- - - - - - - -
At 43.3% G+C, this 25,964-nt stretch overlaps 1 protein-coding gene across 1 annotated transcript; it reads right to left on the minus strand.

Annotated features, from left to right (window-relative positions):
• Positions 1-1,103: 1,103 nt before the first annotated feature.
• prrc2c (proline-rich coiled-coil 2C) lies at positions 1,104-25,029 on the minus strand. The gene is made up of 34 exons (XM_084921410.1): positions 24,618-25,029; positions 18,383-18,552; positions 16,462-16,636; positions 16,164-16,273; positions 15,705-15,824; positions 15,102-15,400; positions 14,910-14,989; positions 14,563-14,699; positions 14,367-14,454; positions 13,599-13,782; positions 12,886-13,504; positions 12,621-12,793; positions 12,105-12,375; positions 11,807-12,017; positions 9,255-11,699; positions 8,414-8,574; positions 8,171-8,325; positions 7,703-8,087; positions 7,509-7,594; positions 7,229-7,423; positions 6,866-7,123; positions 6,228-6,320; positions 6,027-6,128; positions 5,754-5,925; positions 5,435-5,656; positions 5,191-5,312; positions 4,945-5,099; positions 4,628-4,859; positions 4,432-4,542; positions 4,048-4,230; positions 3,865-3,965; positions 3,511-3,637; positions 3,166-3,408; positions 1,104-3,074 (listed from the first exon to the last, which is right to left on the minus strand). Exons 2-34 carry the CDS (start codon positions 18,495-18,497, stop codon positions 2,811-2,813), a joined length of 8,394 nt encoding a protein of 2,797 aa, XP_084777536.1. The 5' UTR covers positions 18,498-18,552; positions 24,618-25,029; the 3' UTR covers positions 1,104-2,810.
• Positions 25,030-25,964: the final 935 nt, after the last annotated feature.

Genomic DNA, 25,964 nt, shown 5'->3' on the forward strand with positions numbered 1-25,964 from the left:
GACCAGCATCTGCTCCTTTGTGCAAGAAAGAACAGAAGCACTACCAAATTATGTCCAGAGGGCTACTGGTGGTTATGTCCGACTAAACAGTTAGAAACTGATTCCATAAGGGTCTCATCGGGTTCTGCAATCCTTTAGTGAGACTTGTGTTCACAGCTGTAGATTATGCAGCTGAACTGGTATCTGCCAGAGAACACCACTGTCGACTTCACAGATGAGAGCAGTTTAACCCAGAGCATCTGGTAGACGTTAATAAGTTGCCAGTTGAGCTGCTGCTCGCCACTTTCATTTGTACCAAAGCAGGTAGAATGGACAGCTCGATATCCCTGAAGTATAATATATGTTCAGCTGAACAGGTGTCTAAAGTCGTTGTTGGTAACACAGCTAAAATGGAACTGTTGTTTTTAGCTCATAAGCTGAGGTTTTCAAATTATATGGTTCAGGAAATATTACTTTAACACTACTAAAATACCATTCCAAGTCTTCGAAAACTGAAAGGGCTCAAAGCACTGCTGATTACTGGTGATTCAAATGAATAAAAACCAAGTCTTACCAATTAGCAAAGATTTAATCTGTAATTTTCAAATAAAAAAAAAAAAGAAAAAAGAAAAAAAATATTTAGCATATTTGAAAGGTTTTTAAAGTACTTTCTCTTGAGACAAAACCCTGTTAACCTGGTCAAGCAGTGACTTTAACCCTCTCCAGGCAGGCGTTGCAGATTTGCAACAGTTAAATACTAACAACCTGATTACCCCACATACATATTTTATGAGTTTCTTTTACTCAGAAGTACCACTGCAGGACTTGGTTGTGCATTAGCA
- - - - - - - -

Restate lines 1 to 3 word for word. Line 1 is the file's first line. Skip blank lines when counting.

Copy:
At 43.3% G+C, this 25,964-nt stretch overlaps 1 protein-coding gene across 1 annotated transcript; it reads right to left on the minus strand.

Annotated features, from left to right (window-relative positions):
• Positions 1-1,103: 1,103 nt before the first annotated feature.